"GoodPop includes organic ingredients while providing several types of ice pops made with real fruit and no artificial additives, preservatives, and added sugars," Taub-Dix says. With flavors such as Cherry n' Lemonade, Hibiscus Mint, and Watermelon Agave, you really can't go wrong. But as with most products, check labels carefully since some of Goodpop's flavors have no added sugars while others do, Taub-Dix notes.
Taub-Dix loves Chloe's frozen fruit pops because they're made with a minimal number of ingredients and no artificial flavors or colors. Plus, they're dairy-free and gluten-free, deeming them suitable for many different diets. Many flavors also contain fruit puree as the first ingredient, so you know you're getting a solid dose of produce in each pop. It's worth noting that some flavors contain a bit more than the 10 grams of added sugar Taub-Dix recommends, but they do also contain a bit of blood sugar-stabilizing fiber.
Ruby Rockets offers fruit- and veggie-based ice pops that are low in calories, sugar, and fat. "Besides fruit, what makes them unique is that they include veggie purees like sweet potato, carrot, and beet purees," Taub-Dix says. Their stellar ingredient list also makes them an excellent source of vitamins A and C.
Outshine offers a variety of fruit-based ice pops made with real fruit juice, and they're free from high-fructose corn syrup and artificial colors or flavors. "Fruit is listed before sugar on the ingredient list, which is an important feature to look for," Taub-Dix says. Choose from flavors including Creamy Coconut, Mango With Tajin, and Pomegranate. In addition to fruit bars, Outshine also has a line of delicious yogurt bars.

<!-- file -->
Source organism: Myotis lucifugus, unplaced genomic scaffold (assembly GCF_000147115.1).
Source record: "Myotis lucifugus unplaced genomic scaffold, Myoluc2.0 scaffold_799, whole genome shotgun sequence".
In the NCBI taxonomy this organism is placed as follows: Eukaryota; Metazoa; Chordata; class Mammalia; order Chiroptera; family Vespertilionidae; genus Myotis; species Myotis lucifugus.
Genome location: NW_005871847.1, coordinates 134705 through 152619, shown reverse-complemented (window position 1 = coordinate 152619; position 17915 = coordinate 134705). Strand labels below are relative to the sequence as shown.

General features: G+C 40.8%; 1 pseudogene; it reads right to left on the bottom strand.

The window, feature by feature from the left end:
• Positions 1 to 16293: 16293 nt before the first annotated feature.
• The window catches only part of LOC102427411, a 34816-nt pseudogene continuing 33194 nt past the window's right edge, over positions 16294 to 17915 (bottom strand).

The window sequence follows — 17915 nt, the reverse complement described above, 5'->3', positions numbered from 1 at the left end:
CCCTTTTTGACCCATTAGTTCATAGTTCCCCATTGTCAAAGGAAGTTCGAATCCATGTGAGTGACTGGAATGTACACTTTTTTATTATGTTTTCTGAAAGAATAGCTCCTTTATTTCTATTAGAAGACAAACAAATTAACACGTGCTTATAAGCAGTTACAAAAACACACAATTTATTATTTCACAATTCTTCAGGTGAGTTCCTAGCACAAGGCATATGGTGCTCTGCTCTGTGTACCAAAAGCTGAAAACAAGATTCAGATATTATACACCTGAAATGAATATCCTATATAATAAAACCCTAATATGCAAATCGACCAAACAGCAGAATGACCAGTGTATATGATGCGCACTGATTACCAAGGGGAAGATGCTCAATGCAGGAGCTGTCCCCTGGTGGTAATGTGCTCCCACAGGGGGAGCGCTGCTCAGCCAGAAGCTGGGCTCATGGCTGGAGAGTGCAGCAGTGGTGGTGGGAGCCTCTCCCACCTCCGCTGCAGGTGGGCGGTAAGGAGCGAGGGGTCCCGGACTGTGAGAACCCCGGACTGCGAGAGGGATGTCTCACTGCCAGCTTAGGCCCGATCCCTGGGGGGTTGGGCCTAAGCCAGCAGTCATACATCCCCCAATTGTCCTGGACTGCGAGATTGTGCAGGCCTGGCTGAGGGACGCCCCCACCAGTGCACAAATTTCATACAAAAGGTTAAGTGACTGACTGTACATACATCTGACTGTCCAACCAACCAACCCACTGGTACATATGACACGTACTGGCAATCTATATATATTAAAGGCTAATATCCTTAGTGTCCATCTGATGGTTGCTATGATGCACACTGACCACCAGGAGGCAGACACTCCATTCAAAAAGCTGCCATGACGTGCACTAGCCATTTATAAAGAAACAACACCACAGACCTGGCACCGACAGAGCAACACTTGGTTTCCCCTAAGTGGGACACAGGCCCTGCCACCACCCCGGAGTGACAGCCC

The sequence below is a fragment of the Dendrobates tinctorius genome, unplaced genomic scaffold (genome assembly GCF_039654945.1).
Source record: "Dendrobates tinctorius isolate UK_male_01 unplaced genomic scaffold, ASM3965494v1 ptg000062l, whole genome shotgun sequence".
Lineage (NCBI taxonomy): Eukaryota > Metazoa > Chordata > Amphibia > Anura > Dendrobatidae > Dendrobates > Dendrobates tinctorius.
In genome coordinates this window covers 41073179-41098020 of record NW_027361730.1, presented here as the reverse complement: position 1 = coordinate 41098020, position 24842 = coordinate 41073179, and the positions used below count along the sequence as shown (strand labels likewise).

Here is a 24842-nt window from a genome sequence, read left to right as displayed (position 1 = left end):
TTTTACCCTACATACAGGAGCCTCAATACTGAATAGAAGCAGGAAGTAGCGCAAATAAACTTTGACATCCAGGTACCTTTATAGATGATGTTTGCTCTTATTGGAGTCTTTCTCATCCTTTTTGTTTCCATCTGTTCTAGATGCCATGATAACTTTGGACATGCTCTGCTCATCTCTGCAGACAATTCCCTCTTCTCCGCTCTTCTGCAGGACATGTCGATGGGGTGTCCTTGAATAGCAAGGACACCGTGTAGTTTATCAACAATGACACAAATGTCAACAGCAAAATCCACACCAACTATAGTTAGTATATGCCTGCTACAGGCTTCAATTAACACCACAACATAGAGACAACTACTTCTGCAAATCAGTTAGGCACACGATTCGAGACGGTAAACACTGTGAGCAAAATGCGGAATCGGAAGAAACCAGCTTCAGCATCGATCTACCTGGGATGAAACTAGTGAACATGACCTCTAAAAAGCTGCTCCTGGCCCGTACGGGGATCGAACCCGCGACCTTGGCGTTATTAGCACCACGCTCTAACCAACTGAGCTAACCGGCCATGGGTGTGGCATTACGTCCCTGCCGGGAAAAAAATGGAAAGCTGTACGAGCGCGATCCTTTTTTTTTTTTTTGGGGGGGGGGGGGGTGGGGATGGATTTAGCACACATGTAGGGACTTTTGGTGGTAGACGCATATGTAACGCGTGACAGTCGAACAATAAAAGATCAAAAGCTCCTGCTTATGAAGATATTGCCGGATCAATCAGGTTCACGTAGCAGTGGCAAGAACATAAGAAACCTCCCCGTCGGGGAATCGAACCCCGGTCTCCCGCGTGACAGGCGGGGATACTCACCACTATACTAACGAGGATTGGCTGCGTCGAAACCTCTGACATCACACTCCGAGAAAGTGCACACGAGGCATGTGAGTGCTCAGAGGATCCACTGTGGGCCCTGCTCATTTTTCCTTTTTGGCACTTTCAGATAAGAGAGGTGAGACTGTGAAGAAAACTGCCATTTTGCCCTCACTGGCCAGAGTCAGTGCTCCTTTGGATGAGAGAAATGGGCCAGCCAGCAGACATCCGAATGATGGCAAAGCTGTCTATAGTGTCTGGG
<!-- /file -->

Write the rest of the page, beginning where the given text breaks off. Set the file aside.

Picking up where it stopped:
Deebee's Organics Classic SuperFruit Freezie Pops
Deebee's Organics makes a healthy version of the artificially-colored popsicles you grew up with. We love that organic fruit juices and purees make up the bulk of these freezie pops' ingredient list, and they don't contain much else. Deebee's treats are free of gluten, added sugar, and the top nine allergens; plus, they're low in calories and sugar, so you can feel good about feeding these to your kids (and yourself).
Halo Top Fruit Pops
The makers of your favorite low-calorie ice cream also make some scrumptious fruit pops. Halo Top's pops contain more fiber than sugar (with about 20 percent of your daily value of fiber per treat), which gives this snack a bit more staying power. Just note that these are sweetened with a bit of stevia, a natural zero-calorie sweetener, which helps keep the sugar and calories low.
A Fourth-of-July staple, these classic red, white, and blue healthy popsicles are perfect for summer cookouts, picnics, and long days poolside. One treat has just 35 calories and 6 grams of added sugar. While they don't have any real fruit, these healthy popsicles also don't contain artificial dyes or artificial sweeteners.
The 3 worst ice pops.
These nostalgic ice pops might just be best left in the past. Fla-Vor-Ice contains artificial dyes like Red 40, Yellow 5, Yellow 6, Blue 1, Taub-Dix points out. And although they're low in calories and sugar, high-fructose corn syrup is higher on the ingredient list than fruit juices.
SpongeBob SquarePants Popsicles
This ice cream truck classic packs a long ingredient list that contains multiple sources of sugar, including high-fructose corn syrup, as well as artificial preservatives and dyes—hence why it isn't one of the best healthy popsicles. Also good to know: The SpongeBob popsicles come with a warning label as it contains gumballs, which can be a potential choking hazard for kids ages 3 and under.
Otter Pops Original
Taub-Dix isn't a fan that Otter Pops' Original Pops contain added sugars in the form of high fructose corn syrup—the second ingredient after water—and artificial colors. The only good thing these pops have going for them is that they're small, so if you do manage to only have one, you'd consume just 15 calories and 3.5 grams of sugar.